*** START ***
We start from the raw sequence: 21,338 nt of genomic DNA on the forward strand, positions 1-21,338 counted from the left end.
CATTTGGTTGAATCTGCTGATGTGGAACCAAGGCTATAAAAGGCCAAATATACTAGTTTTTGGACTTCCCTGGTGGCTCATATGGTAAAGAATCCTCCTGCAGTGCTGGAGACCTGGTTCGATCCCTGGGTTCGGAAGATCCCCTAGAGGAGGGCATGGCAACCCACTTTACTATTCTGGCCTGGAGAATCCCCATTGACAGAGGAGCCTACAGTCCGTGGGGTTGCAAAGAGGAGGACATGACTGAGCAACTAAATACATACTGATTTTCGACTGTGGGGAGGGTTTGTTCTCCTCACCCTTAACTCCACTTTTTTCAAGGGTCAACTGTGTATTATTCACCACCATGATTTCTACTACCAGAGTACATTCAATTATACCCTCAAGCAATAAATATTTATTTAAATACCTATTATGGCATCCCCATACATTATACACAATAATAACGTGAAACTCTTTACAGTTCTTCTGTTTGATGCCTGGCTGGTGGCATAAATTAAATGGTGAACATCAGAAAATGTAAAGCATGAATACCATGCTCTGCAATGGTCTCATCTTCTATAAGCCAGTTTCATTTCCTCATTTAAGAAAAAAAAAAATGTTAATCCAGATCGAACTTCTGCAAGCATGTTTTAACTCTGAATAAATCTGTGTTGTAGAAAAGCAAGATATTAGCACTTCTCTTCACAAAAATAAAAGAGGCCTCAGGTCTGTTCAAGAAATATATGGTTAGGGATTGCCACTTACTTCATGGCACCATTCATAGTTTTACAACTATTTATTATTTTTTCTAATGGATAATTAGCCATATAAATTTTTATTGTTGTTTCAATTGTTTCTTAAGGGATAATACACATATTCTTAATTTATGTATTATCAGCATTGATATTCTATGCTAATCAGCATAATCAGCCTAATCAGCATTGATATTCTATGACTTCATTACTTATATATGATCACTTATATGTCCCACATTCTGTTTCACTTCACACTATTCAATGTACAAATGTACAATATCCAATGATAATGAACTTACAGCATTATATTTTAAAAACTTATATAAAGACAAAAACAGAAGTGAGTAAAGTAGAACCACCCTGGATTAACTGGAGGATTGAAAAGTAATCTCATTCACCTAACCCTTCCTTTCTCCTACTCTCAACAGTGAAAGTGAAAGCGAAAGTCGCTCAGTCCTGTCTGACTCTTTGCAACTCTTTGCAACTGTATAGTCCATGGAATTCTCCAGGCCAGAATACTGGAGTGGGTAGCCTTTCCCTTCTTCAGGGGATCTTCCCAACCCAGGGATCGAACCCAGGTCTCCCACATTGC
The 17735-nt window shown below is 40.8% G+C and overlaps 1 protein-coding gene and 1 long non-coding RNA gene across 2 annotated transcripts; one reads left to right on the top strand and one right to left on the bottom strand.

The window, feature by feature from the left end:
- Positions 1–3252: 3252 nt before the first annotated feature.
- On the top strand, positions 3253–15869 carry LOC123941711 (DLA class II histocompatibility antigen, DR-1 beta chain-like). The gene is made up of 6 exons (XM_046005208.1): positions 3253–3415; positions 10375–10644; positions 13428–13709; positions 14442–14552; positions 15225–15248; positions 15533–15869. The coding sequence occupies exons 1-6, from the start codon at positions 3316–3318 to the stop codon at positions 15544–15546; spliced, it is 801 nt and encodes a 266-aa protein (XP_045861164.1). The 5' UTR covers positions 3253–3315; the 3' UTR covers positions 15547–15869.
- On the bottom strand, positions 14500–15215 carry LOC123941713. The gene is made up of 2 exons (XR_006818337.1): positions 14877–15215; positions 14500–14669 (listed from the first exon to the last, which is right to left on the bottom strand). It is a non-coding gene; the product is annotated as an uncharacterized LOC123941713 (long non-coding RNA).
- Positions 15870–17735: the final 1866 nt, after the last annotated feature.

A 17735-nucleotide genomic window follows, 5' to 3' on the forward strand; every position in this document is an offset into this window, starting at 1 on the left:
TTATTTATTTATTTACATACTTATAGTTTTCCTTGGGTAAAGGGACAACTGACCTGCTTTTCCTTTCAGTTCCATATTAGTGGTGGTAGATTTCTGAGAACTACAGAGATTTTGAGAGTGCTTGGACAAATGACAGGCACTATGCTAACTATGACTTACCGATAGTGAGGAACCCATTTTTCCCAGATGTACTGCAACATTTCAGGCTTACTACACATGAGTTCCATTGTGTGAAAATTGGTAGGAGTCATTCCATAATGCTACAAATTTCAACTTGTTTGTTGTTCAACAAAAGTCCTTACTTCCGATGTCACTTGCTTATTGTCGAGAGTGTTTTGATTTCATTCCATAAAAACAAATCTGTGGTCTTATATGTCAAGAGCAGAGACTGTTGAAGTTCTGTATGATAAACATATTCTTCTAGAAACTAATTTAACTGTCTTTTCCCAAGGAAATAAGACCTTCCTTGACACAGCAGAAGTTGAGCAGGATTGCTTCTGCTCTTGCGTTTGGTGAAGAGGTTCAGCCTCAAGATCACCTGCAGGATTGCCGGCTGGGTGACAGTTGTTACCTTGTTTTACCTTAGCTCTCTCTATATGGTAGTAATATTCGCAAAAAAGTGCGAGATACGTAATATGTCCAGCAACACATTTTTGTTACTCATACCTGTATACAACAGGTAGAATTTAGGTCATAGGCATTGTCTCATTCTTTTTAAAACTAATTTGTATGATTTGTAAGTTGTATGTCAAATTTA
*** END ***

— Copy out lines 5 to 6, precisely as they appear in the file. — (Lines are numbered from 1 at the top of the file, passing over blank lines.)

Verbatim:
- Positions 1–3252: 3252 nt before the first annotated feature.
- On the top strand, positions 3253–15869 carry LOC123941711 (DLA class II histocompatibility antigen, DR-1 beta chain-like). The gene is made up of 6 exons (XM_046005208.1): positions 3253–3415; positions 10375–10644; positions 13428–13709; positions 14442–14552; positions 15225–15248; positions 15533–15869. The coding sequence occupies exons 1-6, from the start codon at positions 3316–3318 to the stop codon at positions 15544–15546; spliced, it is 801 nt and encodes a 266-aa protein (XP_045861164.1). The 5' UTR covers positions 3253–3315; the 3' UTR covers positions 15547–15869.